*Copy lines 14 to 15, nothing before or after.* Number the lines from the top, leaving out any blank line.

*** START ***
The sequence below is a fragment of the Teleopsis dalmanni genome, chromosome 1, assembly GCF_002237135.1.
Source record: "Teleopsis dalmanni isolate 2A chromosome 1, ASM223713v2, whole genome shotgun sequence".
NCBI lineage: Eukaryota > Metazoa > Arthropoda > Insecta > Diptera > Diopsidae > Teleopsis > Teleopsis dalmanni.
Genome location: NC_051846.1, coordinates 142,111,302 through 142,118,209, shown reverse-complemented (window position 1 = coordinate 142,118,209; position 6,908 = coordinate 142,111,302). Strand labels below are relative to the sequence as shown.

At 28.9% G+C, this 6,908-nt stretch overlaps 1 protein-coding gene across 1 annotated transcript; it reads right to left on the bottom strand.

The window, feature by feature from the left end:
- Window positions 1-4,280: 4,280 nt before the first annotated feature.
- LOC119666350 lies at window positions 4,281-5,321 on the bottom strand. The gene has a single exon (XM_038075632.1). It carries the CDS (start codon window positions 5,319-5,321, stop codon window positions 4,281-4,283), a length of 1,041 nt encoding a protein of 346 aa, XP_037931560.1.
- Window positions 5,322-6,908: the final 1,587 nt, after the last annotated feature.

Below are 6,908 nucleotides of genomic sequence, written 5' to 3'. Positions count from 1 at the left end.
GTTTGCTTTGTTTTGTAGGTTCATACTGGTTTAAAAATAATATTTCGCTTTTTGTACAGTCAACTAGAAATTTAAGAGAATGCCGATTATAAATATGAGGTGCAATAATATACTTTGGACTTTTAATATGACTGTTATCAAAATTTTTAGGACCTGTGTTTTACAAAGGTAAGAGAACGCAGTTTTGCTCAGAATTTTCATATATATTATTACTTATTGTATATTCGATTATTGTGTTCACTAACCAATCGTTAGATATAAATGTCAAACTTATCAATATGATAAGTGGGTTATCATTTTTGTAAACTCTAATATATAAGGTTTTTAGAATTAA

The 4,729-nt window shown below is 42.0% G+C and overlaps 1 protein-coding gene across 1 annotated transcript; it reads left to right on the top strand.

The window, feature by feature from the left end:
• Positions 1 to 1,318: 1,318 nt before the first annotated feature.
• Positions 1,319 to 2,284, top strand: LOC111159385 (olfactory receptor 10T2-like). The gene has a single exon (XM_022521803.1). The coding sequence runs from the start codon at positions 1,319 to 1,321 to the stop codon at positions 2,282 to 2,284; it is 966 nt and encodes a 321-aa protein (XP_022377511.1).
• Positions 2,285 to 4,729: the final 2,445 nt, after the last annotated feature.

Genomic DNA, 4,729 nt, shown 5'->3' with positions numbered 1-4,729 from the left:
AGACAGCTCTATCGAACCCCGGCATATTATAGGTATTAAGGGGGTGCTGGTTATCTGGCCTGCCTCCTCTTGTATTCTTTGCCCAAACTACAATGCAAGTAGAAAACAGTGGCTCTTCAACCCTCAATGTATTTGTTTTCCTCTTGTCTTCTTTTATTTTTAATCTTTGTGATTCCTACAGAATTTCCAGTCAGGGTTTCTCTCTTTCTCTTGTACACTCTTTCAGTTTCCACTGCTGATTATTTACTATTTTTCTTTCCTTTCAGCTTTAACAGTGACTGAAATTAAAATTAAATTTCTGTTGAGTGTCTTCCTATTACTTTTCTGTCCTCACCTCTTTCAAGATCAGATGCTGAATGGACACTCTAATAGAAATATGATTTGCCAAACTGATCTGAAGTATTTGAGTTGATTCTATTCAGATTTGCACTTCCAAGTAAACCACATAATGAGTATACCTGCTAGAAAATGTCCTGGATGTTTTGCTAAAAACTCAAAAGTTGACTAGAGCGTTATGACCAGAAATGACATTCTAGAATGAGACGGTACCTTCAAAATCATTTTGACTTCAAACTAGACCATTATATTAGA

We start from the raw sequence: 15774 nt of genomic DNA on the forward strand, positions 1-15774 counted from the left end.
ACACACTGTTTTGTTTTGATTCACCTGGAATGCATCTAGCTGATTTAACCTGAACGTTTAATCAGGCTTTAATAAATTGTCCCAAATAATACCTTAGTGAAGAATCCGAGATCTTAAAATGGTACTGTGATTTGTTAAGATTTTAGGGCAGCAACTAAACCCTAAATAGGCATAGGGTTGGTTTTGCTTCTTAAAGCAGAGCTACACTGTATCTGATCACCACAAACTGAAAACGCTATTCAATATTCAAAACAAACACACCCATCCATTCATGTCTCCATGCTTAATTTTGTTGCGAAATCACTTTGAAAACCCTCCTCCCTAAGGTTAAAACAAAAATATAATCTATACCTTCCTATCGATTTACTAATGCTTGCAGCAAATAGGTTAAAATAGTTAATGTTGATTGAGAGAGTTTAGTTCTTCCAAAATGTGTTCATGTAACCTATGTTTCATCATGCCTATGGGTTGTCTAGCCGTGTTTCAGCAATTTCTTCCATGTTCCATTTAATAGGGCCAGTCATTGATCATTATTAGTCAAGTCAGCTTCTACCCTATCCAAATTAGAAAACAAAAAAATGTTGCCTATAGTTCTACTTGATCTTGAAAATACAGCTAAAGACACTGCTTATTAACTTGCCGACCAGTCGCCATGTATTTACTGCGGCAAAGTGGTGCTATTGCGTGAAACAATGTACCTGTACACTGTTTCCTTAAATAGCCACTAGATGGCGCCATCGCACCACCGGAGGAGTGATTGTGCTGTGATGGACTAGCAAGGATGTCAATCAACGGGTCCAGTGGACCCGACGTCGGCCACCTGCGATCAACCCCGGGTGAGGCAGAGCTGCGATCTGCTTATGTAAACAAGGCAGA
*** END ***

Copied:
• Positions 1 to 1,318: 1,318 nt before the first annotated feature.
• Positions 1,319 to 2,284, top strand: LOC111159385 (olfactory receptor 10T2-like). The gene has a single exon (XM_022521803.1). The coding sequence runs from the start codon at positions 1,319 to 1,321 to the stop codon at positions 2,282 to 2,284; it is 966 nt and encodes a 321-aa protein (XP_022377511.1).